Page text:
You want to bring Move Mindfully® to your school. How do you get started?
What is more intimidating; teaching mindful strategies to a class of 35 high school students or teaching mindful strategies to a room of 110 high school staff members?
My first personal lesson in implementing mindfulness to a suburban high school of over 1,800 students was rooted in my own fear. My amygdala was in full alarm when it was proposed that our mindfulness training would occur last two hours, of the last day, of the back to school teacher workshop week.
So to answer my opening question, I was far more intimidated to teach mindful strategies to high school staff. As an educator I have worn many hats including that of an elementary teacher, a school psychologist, a special education coordinator, a school board member and a coach. In each position I have watched educators tirelessly tear apart standards and infuse the latest ‘best practice’ into their teaching. What I haven’t seen are significant increases in test scores, consistent reductions in our achievement gaps, or more socially emotionally intact children leaving the educational system. Secondly, and equally important, I have watched educators put their own self-care aside. I have seen educators take mental health leaves, enroll in treatment programs, divorce, and move from a place of compassion to one of survival.
No matter how loud my amygdala was screaming, I believed that bringing mindfulness into the high school I worked at was important. I took a few deep belly breaths, replaced my amygdala’s blown cap, and responded to the second email, “Of course I would be willing to fit the two hours of mindfulness into the last two hours of our inservice week.”
I reached out to 1000 Petals and scheduled a Move Mindfully® Workshop. I was acutely aware that in order to create buy-in, the two hours needed to be research based, had to stand firm on the backbone of brain science, had to be simple enough and adaptable enough to work across all settings, and needed to pull at the hearts of each educator.
After the workshop, staff were already asking for more Move Mindfully training. Over the next year I worked with a team of colleagues to capture the excitement and move us beyond awareness and into the depths of practice. In the upcoming blogs I will openly and honestly share some of the struggles and successes we encountered as a high school that had just begun embracing the possibility that teaching kids to live in the present moment could change children and change our lives in the process.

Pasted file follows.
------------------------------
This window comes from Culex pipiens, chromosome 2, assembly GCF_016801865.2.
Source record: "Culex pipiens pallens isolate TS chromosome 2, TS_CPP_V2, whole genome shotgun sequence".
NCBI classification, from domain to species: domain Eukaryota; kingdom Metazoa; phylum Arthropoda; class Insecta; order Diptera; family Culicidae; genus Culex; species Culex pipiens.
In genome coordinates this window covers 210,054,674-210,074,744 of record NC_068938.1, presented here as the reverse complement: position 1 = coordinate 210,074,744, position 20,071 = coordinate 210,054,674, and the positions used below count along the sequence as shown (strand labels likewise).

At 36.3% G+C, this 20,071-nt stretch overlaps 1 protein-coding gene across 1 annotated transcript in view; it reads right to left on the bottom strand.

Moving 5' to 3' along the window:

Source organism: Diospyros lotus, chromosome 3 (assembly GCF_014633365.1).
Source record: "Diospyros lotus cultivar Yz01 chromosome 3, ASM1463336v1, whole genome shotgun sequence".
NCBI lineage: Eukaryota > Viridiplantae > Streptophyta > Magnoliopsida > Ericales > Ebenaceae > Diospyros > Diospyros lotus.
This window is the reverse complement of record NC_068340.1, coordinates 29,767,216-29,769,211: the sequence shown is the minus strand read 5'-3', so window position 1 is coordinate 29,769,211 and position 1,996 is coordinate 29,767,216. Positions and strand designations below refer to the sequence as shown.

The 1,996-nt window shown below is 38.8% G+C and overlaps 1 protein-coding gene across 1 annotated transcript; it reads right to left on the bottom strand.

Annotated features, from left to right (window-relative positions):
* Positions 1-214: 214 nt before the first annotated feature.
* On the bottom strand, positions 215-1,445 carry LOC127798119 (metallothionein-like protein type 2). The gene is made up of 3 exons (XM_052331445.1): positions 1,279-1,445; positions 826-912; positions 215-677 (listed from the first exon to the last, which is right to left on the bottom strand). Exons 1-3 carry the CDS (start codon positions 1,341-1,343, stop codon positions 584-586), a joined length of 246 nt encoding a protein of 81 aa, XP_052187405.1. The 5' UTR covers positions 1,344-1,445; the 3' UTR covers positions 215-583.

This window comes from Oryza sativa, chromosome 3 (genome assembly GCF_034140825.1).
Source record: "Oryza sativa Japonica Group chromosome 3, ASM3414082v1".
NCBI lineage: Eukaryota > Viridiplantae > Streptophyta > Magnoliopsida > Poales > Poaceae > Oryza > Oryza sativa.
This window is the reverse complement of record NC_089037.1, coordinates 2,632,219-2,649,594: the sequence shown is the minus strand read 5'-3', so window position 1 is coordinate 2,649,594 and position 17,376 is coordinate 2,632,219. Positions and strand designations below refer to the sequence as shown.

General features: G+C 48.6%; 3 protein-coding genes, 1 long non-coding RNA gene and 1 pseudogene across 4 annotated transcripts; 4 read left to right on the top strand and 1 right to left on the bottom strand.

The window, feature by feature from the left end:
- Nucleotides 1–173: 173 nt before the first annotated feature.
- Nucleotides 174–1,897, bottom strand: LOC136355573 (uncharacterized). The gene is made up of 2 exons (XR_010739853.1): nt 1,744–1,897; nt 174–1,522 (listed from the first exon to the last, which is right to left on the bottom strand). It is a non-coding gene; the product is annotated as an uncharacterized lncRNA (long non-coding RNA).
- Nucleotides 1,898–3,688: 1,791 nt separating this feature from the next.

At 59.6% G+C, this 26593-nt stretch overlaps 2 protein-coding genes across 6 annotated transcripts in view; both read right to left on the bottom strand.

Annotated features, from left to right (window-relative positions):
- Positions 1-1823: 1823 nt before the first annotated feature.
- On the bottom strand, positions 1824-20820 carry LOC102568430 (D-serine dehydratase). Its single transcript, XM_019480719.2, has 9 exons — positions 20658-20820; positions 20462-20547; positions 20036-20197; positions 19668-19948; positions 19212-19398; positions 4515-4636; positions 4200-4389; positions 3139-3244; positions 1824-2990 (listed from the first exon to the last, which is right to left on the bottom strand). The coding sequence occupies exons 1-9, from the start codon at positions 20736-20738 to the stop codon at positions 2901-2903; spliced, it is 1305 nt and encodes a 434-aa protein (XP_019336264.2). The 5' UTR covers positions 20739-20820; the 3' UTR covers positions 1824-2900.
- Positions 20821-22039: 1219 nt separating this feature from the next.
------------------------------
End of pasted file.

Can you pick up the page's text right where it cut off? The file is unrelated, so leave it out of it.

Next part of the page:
The 5 Tips to becoming a Move Mindfully® Champion
1. Surround yourself with good people
You can not do it alone. No matter how respected you are in your building, you must first build buy-in. My team consisted of a staff member from two additional secondary buildings in our district. One was a school counselor and one was a social worker. Along with a district level special education supervisor and a grant writer that also had a background in health.
2. Find something inspiring
It is important to believe in what you are sharing and to find the inspiration within. My inspiration began with Kathy Flaminio and carried into my everyday experiences working with staff members and students that were exhausted. I was exhausted too. I experience a lot of secondary trauma and at the end of each year I am angry and tired of the systems at play for children. This is not a good place to be and I was inspired by the idea that i could do something that helps my students, the staff, myself and my own family.
3. Take your time
Implementing something new is a marathon and not a 5k. I have witnessed many well intended administrators move too quickly when implementing something new. Staff believe, and often rightfully so, that this new idea is yet another unthought out initiative that will be gone six months from now. Take your time to talk to people, to try some things on a small scale and to learn from others.
4. Find a funding source
This is important. Most schools do not have an excess of funds and something like mindfulness is not often the priority of the district. In my case we wrote a grant for private funding through a mental health agency and later wrote an additional grant with our county health department. Neither grant was for a lot of money, but enough to get us started and to get staff excited.
5. Discover your teacher leaders
Find your courageous leaders and begin planting seeds about what is coming up. A teacher’s influence can be felt among a whole building. The feedback they can provide about how practical something is and how kids and families may respond is priceless. Your teacher leaders will share and model new ideas, and when they find success, others will be willing to take the same risk.
Written By, Tanya Holub
Tanya has been an educator for 17 years. While serving as an elementary teacher she worked with student’s that came to school with various hurdles that made learning hard. This sparked her desire to continue her education and pursue a degree in School Psychology. As a school psychologist Tanya primarily worked at the secondary level and continued to work with students that had challenging behavior and social emotional needs. Two years ago she began working as a special education coordinator and brought mindfulness to her high school. In her free time she enjoys spending time with her two daughters and family, coaching and serving her community as a school board member.